Code in the Dark Montreal 2019

November 19th, 2019

Code in the Dark branded light-up wristband.

#What exactly is "Code in the Dark"?

Code in the Dark is an unusual front-end coding competition. According to the rules from the Code in the Dark repository, competitors get 15 minutes to code a webpage based on a screenshot. Doesn't sound too strange, but there's a twist: competitors can't leave the (rather annoying and inaccessible) official competition editor while competing. That means no key-bindings, no linting, no libraries, no previews, no inspecting assets, and, perhaps scariest of all, no web searching.

The concept reminds me of blind contour drawing, which is when an artist attempts to draw an image from a reference without looking at their drawing. The results can be pretty amusing and unexpected. The premise of this competition is not practical at all, but it's pretty funny to see how different your page turned out from what you had in mind.

Design target screenshot, and screenshots of 4 submissions. The fidelity varies quite a lot.

#What was Code in the Dark Montreal like?

Code in the Dark Montreal took place in a nightclub-like environment. In addition to free beverages (including alcoholic ones) and food (with vegetarian options) common to tech events, there were also DJs, strobe lights, disco balls, blacklight markers, light-up cups, and a center stage with a giant screen.

Crowd in a dark nightclub-like environment at Code in the Dark Montreal 2019.

The competition itself has 3 rounds. Starting with around 200 competitors, and ending with a single grand prize winner of a $3000 cash prize.

#What would I do differently next time?

This was my first time at any Code in the Dark event, and I unfortunately didn't make it past the first round. There's a few things I would have done differently based on this experience. Maybe I'll try again next year and get closer to that $3000 prize!

#1. Sign up more than a day ahead of time

This couldn't really be helped since I didn't know about the event until I came across it it while browsing Eventbrite the day before, but I'd definitely try to sign up for the event as far ahead of time as possible.

The organizers sent out information to competitors, but they must've missed me because I signed up just a day before the event. This information would likely be especially helpful for first-timers like myself. I still don't know the full contents of the email, but it's where they told competitors to arrive an hour before the start time shown on Eventbrite. Since I'd only seen that start time, I assumed that would be when people were expected to start trickling in, and that the competition itself would start some time later. I only arrived a half hour before the event by chance. Luckily, it was still enough time to get all the instructions and start on time.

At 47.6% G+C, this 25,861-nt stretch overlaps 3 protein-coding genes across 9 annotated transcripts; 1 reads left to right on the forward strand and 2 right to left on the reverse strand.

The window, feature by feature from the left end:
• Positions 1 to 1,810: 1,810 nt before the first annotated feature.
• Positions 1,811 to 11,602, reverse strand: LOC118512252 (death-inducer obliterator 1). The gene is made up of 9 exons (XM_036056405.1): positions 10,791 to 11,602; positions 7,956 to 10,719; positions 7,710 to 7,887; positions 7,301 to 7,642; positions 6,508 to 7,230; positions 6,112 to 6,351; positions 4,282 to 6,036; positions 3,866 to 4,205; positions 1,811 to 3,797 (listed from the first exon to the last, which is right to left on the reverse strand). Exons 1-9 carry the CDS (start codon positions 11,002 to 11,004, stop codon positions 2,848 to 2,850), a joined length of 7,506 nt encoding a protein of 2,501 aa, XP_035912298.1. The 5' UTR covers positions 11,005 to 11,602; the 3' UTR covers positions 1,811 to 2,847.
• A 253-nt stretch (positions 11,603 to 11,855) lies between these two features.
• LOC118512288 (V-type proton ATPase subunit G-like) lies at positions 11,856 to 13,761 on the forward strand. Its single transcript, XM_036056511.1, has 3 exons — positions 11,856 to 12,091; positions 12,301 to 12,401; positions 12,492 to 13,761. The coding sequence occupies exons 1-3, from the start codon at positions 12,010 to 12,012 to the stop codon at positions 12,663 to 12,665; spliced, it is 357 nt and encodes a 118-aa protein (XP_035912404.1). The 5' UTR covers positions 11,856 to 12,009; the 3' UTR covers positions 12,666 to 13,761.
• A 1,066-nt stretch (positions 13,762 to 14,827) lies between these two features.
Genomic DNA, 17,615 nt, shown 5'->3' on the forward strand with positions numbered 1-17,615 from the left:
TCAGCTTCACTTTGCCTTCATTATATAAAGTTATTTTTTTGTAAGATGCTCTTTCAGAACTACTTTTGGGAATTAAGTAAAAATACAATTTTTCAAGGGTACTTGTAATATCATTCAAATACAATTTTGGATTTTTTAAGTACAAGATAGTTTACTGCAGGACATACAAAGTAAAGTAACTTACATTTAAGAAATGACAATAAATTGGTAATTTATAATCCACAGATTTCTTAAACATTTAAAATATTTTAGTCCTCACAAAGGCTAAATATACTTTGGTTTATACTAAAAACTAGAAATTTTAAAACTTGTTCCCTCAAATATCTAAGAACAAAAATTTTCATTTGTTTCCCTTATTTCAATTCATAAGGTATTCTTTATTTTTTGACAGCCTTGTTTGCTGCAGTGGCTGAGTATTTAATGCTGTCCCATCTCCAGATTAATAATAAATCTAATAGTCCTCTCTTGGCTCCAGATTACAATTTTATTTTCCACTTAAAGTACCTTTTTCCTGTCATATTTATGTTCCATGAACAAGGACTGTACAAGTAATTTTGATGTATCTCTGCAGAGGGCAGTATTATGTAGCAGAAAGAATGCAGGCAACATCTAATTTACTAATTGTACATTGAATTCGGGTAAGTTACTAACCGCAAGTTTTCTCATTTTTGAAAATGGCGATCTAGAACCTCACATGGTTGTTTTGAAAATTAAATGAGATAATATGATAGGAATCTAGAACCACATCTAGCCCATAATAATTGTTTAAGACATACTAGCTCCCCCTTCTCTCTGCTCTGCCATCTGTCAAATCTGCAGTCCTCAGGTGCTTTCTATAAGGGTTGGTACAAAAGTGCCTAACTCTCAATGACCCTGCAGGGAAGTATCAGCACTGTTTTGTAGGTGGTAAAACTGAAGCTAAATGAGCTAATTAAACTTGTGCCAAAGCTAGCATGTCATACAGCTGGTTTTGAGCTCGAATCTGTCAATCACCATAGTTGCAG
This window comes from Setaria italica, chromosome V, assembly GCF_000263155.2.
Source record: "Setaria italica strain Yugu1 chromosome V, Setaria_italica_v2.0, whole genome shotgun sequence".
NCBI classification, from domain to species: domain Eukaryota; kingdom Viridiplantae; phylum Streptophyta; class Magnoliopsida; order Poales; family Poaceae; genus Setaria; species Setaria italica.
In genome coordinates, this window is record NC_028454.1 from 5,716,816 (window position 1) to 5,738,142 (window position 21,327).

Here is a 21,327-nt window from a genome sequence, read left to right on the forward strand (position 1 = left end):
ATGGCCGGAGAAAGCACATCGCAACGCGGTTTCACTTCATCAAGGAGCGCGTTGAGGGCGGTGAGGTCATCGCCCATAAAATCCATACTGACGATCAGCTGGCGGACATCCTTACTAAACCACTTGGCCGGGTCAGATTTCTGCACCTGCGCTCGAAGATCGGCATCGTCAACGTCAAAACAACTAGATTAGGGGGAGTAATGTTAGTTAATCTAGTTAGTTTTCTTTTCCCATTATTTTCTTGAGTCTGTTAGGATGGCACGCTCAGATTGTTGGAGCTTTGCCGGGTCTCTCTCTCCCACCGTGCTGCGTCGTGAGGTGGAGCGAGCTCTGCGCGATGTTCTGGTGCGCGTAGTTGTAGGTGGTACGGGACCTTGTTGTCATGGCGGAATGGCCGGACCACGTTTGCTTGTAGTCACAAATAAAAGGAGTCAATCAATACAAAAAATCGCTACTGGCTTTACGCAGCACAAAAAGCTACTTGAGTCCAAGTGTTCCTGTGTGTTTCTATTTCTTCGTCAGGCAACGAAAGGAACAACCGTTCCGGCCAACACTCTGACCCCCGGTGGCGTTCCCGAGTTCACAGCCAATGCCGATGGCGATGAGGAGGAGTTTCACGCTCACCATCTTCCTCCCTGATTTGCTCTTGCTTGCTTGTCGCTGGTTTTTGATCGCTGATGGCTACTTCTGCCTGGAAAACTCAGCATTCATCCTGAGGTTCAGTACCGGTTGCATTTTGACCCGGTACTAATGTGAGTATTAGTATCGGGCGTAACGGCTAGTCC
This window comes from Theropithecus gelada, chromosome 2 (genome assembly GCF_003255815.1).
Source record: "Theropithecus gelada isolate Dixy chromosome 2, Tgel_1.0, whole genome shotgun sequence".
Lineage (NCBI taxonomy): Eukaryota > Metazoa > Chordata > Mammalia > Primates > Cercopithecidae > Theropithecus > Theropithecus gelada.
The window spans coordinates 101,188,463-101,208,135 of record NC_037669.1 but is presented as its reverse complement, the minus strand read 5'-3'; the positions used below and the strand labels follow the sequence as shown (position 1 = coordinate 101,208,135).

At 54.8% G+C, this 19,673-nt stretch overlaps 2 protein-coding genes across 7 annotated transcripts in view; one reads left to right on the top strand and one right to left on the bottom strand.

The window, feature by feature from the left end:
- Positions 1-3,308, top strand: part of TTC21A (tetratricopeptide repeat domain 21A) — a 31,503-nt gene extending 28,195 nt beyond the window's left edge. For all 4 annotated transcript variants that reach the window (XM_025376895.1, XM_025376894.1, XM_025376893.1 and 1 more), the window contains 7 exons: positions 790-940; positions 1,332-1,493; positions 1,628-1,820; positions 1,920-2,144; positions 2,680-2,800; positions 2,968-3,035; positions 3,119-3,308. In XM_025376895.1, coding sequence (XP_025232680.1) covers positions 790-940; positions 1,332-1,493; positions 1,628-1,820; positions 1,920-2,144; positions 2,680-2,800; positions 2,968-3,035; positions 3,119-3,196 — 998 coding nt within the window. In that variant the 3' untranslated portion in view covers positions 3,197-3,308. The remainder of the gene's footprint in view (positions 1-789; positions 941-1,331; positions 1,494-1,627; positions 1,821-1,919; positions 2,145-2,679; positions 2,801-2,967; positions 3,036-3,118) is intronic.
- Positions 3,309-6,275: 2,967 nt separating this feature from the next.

#2. Get messier

We were told that our code needed to be valid HTML, but I doubt the code was ever actually being validated. I'm fairly certain the code just needs to render in whatever browser they're using to generate the screenshots, and that whatever's rendered will be passed along to the voting screen.

I was already coding "messy" by using all spans and divs in my markup. I would never do this on a real project because it would be terrible for accessibility. I only did it for this competition since it would save me from having to override default browser styles.

Even though I was already coding messier than usual, I think being even messier could've been advantageous. I had set up a basic valid HTML file and put all my styles in a style tag within the document's head. Since the competition editor doesn't have split-screen features, I had to scroll and up down between the head and body of the document to modify styles and markup. I think that using inline styles, at least for non-repeating elements, might've saved me some time and confusion.

#3. Prioritize the prominent parts of the design

I hadn't thought about this before competing, but it's no surprise that nearly all the voters were using mobile devices.

The target design's screenshot was full-width at the top of the screen and submissions were listed below that at half-width. On a mobile device, the screenshots were probably not much larger than a postage stamp. It was technically possible to show a larger version of the screenshots, but I imagine most people were not inspecting the submissions that closely.

This means that small details like text content and font styles were imperceivable. However, it was obvious when large details like headlines and hero images strayed from the design. I should've spent less time making each navigation item have the correct text, and more time making sure I had the right src value for large images.

#Conclusion

In the end, I had lots of fun even though I didn't make it as far as I'd hoped in the competition. If I'm in the Montreal area again next year, I'd love to give it another try!